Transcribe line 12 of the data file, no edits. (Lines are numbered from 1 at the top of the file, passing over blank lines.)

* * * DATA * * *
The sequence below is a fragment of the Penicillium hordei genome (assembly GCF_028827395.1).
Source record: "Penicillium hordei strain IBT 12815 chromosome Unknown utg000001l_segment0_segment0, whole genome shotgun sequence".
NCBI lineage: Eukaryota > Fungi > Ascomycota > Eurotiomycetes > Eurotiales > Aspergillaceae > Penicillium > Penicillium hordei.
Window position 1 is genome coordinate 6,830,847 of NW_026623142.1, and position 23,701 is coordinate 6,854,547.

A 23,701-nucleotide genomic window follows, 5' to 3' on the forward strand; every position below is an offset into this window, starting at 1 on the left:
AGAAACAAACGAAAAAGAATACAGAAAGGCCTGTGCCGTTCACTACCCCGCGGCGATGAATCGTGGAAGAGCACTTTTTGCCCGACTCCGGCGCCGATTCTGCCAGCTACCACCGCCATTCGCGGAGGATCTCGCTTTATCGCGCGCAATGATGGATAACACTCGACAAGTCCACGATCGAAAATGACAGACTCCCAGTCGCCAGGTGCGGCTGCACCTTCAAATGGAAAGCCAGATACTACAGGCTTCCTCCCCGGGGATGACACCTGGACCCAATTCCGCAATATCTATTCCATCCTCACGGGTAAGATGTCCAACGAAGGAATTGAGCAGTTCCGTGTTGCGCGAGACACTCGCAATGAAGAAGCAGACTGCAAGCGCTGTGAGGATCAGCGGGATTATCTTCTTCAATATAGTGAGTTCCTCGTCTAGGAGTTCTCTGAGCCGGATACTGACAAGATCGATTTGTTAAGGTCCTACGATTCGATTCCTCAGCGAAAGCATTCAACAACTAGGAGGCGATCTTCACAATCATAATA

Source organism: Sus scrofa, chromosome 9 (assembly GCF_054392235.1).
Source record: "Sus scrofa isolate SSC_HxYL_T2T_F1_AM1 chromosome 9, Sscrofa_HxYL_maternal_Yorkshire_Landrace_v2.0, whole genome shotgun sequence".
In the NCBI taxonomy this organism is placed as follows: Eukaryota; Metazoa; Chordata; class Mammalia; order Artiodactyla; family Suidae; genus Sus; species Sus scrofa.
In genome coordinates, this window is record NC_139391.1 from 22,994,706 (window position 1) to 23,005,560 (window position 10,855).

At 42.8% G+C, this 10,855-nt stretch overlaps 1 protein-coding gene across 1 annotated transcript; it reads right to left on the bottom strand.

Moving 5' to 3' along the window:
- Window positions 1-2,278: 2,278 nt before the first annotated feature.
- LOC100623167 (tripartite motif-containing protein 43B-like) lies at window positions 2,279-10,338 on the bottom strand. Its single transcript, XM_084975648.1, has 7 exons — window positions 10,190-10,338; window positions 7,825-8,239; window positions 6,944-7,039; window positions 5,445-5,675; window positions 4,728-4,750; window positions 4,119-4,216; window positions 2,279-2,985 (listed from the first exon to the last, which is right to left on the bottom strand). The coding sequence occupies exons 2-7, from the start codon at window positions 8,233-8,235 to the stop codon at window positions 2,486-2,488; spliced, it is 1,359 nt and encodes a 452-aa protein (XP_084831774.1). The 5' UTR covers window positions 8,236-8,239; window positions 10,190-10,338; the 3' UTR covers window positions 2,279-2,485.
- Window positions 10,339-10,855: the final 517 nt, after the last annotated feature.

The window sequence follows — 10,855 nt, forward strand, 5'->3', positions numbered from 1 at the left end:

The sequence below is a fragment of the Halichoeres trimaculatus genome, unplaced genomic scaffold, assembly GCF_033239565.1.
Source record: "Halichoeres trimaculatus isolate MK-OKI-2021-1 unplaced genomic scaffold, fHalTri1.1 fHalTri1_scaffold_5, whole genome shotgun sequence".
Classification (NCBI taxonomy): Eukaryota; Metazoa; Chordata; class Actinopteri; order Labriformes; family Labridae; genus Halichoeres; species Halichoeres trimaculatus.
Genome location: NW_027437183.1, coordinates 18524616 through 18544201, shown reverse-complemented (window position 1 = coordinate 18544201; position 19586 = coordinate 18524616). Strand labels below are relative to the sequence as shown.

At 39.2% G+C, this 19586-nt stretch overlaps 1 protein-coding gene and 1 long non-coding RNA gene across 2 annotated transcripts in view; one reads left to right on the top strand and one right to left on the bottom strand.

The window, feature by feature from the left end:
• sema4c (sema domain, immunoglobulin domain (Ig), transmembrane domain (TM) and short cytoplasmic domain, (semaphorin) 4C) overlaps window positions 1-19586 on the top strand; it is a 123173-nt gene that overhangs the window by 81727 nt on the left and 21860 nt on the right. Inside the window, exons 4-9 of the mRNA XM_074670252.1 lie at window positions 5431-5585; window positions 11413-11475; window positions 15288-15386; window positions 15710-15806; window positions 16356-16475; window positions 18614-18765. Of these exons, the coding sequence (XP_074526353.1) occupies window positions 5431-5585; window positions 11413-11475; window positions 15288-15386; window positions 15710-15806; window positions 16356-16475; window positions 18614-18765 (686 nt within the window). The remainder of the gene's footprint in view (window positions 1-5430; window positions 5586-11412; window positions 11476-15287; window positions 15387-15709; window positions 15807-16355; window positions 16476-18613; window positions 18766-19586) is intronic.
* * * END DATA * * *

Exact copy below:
Moving 5' to 3' along the window: